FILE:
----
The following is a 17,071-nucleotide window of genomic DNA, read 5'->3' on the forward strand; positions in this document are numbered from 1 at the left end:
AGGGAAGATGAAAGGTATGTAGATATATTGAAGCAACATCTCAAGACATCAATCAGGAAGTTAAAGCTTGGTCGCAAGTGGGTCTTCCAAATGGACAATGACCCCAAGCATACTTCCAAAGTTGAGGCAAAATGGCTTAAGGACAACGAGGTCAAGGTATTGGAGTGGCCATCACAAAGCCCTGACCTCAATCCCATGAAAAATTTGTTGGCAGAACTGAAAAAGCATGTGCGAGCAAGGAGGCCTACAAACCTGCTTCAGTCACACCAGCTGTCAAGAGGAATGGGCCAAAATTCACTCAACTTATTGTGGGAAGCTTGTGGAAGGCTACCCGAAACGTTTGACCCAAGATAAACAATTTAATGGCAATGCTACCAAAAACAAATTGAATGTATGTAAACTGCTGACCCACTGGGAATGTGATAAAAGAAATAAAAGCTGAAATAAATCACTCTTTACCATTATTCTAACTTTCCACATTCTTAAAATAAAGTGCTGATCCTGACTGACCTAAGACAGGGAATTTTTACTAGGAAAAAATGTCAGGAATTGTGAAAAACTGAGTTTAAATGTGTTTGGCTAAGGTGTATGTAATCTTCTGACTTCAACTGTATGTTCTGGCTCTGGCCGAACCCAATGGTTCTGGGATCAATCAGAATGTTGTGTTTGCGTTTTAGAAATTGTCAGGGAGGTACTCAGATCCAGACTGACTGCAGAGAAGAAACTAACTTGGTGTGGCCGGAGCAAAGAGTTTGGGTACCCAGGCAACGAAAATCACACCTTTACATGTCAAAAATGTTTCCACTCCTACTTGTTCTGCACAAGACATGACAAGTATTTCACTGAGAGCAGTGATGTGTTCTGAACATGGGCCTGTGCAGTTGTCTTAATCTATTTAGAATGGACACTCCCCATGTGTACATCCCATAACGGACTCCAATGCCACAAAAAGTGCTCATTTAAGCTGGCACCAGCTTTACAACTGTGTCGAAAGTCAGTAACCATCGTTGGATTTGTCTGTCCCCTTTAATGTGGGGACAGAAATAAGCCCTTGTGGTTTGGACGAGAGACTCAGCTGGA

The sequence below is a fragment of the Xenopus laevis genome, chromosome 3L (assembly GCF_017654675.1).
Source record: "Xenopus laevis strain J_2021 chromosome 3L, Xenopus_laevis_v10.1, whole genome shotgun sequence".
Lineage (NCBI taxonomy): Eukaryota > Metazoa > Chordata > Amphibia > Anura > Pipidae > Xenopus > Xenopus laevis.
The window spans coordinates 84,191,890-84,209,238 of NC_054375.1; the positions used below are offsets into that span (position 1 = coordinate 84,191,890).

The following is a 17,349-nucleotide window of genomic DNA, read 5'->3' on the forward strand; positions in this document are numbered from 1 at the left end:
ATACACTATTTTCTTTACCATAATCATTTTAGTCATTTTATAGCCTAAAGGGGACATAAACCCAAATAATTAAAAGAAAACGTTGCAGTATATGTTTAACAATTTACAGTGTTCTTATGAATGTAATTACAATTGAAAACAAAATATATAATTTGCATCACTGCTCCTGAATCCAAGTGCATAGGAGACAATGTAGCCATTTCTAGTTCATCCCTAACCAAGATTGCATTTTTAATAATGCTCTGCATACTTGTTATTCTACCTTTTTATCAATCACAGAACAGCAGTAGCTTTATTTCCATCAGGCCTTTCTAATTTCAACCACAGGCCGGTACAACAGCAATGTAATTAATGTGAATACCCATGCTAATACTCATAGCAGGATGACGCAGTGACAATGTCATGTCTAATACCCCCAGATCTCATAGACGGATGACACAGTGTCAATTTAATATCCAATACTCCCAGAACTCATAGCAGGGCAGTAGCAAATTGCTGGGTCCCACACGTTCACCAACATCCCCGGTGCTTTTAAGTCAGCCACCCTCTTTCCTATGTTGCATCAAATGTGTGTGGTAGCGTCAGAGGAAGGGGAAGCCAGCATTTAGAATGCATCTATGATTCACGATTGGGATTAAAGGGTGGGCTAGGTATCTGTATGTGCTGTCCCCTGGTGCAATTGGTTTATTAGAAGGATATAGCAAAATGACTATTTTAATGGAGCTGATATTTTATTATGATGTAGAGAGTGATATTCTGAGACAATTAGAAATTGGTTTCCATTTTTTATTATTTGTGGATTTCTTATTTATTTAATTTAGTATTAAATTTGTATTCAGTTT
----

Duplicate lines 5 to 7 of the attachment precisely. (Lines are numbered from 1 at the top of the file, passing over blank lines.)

Lineage (NCBI taxonomy): Eukaryota > Metazoa > Chordata > Amphibia > Anura > Pipidae > Xenopus > Xenopus laevis.
The window spans coordinates 84,191,890-84,209,238 of NC_054375.1; the positions used below are offsets into that span (position 1 = coordinate 84,191,890).

The following is a 17,349-nucleotide window of genomic DNA, read 5'->3' on the forward strand; positions in this document are numbered from 1 at the left end: